Clarifying on Religious Teaching in the Revere Public Schools

It has come to our attention that there is some misinformation circulating about the teaching of religion in our middle school social studies classrooms.  We would like to clarify what exactly is being taught and why it is being taught.

In our middle school classrooms, we teach World Geography in grade 6, Ancient Civilizations in grade 7 and World History 1 in grade 8.  As with all of our courses, what we teach students in these classes is based on the Massachusetts Curriculum Frameworks.  These documents identify the specific learning standards and concepts and skills for each grade level and each content area.  In order to give students an extensive understanding of human history, these standards focus on several themes including: the evolution of freedom, the growth of centralized state power, the influence of economic, political, religious and cultural ideas, and the birth, growth and decline of civilizations (among others).  A link to the entire document can be found at http://www.doe.mass.edu/frameworks/hss/final.pdf .

The current confusion stems from some members of the community thinking that we were teaching religion in relation to what students should believe.  This is not the case at all.  Islam, like all of the other major world religions, is studied in relation to the specific culture, time period, or historical events that students are focusing on in a social studies or history class.  I want to be very clear that no religion is taught with the purpose of converting students to that religion, insulting their own religious beliefs, or promoting the beliefs of one religion as superior to the beliefs of another.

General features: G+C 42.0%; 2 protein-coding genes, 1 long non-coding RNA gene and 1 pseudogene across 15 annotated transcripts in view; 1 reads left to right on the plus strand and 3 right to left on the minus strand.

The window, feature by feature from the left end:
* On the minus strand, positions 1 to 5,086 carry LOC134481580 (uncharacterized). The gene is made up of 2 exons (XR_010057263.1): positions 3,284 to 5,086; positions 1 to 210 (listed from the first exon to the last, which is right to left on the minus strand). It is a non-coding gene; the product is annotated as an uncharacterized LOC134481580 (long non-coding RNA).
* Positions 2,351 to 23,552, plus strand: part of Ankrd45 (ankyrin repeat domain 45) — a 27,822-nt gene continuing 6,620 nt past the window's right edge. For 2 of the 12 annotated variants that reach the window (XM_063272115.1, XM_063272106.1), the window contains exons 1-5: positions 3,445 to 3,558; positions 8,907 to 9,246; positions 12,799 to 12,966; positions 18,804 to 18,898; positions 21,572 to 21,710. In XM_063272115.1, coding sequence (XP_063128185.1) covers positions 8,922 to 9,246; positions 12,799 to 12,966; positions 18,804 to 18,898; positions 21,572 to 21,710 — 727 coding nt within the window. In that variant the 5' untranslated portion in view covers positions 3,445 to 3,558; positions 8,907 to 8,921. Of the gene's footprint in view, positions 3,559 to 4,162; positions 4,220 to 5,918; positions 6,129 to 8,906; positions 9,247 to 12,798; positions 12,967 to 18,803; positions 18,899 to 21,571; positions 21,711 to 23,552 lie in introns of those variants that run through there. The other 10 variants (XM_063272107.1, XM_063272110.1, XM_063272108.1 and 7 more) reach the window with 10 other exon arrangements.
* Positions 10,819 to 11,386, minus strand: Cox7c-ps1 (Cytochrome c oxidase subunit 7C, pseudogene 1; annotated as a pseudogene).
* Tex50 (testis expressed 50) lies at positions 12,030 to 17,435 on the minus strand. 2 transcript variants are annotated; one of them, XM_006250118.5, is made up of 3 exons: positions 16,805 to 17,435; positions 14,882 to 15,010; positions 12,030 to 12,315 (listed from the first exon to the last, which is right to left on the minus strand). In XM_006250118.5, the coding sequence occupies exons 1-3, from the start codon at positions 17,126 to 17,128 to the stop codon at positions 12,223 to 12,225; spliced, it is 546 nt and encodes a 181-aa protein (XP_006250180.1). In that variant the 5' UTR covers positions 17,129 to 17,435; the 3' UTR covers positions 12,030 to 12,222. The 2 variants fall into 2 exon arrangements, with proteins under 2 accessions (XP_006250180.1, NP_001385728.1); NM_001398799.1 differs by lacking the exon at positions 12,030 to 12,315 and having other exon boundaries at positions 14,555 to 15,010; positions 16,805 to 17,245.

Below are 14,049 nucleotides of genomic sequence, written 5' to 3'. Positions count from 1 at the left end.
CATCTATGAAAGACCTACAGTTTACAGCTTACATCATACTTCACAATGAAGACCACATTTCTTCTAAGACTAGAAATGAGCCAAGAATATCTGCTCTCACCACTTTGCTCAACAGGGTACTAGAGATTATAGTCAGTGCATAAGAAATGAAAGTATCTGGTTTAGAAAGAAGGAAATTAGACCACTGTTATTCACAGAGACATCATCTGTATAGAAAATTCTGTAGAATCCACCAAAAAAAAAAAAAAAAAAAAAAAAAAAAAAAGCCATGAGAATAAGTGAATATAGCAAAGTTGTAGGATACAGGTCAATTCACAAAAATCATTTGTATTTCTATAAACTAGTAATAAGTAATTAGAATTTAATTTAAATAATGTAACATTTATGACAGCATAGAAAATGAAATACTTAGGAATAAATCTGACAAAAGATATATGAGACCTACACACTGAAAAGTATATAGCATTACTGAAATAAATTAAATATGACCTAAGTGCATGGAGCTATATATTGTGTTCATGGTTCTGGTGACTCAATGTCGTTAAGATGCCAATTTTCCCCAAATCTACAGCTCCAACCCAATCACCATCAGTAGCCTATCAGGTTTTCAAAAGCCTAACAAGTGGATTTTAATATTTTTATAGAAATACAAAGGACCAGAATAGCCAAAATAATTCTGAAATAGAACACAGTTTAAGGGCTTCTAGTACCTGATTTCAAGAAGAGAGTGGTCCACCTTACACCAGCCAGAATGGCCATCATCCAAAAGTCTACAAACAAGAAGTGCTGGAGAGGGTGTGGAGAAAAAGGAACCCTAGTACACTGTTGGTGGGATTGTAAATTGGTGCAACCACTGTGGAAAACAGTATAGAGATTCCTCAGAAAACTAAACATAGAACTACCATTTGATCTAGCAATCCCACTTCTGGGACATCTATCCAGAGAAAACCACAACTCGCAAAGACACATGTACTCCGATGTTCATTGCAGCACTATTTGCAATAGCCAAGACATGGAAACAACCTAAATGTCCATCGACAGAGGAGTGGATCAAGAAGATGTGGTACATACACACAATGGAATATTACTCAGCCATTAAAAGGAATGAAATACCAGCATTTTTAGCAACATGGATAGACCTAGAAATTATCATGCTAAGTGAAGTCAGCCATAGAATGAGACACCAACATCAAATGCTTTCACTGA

In the Massachusetts History and Social Studies Curriculum Framework, standards connected to religion run throughout every course simply because it is impossible to study history without studying religion.  For example, it would be impossible to study the Puritans without understanding the religious freedoms they were seeking in the new world.  It would be impossible to study ancient civilizations without looking at the rise of religions that believe in one god (monotheistic religions).  It would be impossible to study the Crusades without having an understanding of the religious and political conflicts between Islam and Christianity.  It would be impossible to study ancient Egypt without understanding how their beliefs in many gods (polytheistic religious beliefs) influenced every aspect of their lives.

Dr. Paul Dakin – Superintendent of Schools, Dr. Christina Porter – Director of Humanities.

Journal Staff:

View Comments

  • "Journal Staff" --listed as the writer of this story....I do not see that other religions: Judaism, Christianity, Hinduism, Buddhism--are also being taught in this class. Do the parameters that were set for this class curiously only fit the teaching of one religion?

    • Did you read the entire article, including the portion that makes mention of Puritanism, the conflicts between Islam and Christianity, the contrast between polytheism and monotheism?